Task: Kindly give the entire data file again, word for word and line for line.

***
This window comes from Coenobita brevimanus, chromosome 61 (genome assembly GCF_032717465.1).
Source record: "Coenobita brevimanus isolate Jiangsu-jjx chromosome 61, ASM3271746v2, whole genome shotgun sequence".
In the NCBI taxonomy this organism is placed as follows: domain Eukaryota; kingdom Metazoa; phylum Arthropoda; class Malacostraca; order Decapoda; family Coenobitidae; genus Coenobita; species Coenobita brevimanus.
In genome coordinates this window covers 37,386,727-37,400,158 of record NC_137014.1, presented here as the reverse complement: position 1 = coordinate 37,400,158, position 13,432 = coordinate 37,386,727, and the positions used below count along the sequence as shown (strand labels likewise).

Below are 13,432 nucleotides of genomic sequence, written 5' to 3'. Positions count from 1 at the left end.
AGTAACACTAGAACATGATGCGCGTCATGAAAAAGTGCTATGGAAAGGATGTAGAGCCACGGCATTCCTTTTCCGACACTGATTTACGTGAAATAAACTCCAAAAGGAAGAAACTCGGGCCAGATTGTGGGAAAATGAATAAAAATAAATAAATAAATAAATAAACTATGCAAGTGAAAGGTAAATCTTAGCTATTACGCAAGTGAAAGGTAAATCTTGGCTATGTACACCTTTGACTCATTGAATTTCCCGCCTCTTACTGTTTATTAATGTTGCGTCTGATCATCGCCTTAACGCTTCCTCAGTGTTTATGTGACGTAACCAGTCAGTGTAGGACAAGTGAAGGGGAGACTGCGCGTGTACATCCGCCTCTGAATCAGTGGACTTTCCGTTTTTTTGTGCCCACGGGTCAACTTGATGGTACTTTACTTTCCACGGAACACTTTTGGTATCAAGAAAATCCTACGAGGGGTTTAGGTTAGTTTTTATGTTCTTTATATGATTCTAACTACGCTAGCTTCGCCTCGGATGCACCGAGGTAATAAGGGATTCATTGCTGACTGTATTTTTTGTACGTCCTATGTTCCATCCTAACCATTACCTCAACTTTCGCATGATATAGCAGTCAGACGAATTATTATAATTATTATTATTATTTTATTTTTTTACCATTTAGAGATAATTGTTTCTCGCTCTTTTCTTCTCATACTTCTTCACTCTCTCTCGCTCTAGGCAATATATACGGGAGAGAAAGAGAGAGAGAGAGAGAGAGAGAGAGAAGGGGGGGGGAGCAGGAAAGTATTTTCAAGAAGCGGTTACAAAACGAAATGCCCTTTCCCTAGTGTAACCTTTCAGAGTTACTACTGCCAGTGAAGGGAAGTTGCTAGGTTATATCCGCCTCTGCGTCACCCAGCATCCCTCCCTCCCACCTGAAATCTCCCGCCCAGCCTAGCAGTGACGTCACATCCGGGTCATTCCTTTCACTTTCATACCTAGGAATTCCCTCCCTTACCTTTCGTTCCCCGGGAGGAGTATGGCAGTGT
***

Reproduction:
This window comes from Coenobita brevimanus, chromosome 61 (genome assembly GCF_032717465.1).
Source record: "Coenobita brevimanus isolate Jiangsu-jjx chromosome 61, ASM3271746v2, whole genome shotgun sequence".
In the NCBI taxonomy this organism is placed as follows: domain Eukaryota; kingdom Metazoa; phylum Arthropoda; class Malacostraca; order Decapoda; family Coenobitidae; genus Coenobita; species Coenobita brevimanus.
In genome coordinates this window covers 37,386,727-37,400,158 of record NC_137014.1, presented here as the reverse complement: position 1 = coordinate 37,400,158, position 13,432 = coordinate 37,386,727, and the positions used below count along the sequence as shown (strand labels likewise).

Below are 13,432 nucleotides of genomic sequence, written 5' to 3'. Positions count from 1 at the left end.
AGTAACACTAGAACATGATGCGCGTCATGAAAAAGTGCTATGGAAAGGATGTAGAGCCACGGCATTCCTTTTCCGACACTGATTTACGTGAAATAAACTCCAAAAGGAAGAAACTCGGGCCAGATTGTGGGAAAATGAATAAAAATAAATAAATAAATAAATAAACTATGCAAGTGAAAGGTAAATCTTAGCTATTACGCAAGTGAAAGGTAAATCTTGGCTATGTACACCTTTGACTCATTGAATTTCCCGCCTCTTACTGTTTATTAATGTTGCGTCTGATCATCGCCTTAACGCTTCCTCAGTGTTTATGTGACGTAACCAGTCAGTGTAGGACAAGTGAAGGGGAGACTGCGCGTGTACATCCGCCTCTGAATCAGTGGACTTTCCGTTTTTTTGTGCCCACGGGTCAACTTGATGGTACTTTACTTTCCACGGAACACTTTTGGTATCAAGAAAATCCTACGAGGGGTTTAGGTTAGTTTTTATGTTCTTTATATGATTCTAACTACGCTAGCTTCGCCTCGGATGCACCGAGGTAATAAGGGATTCATTGCTGACTGTATTTTTTGTACGTCCTATGTTCCATCCTAACCATTACCTCAACTTTCGCATGATATAGCAGTCAGACGAATTATTATAATTATTATTATTATTTTATTTTTTTACCATTTAGAGATAATTGTTTCTCGCTCTTTTCTTCTCATACTTCTTCACTCTCTCTCGCTCTAGGCAATATATACGGGAGAGAAAGAGAGAGAGAGAGAGAGAGAGAGAGAAGGGGGGGGGAGCAGGAAAGTATTTTCAAGAAGCGGTTACAAAACGAAATGCCCTTTCCCTAGTGTAACCTTTCAGAGTTACTACTGCCAGTGAAGGGAAGTTGCTAGGTTATATCCGCCTCTGCGTCACCCAGCATCCCTCCCTCCCACCTGAAATCTCCCGCCCAGCCTAGCAGTGACGTCACATCCGGGTCATTCCTTTCACTTTCATACCTAGGAATTCCCTCCCTTACCTTTCGTTCCCCGGGAGGAGTATGGCAGTGT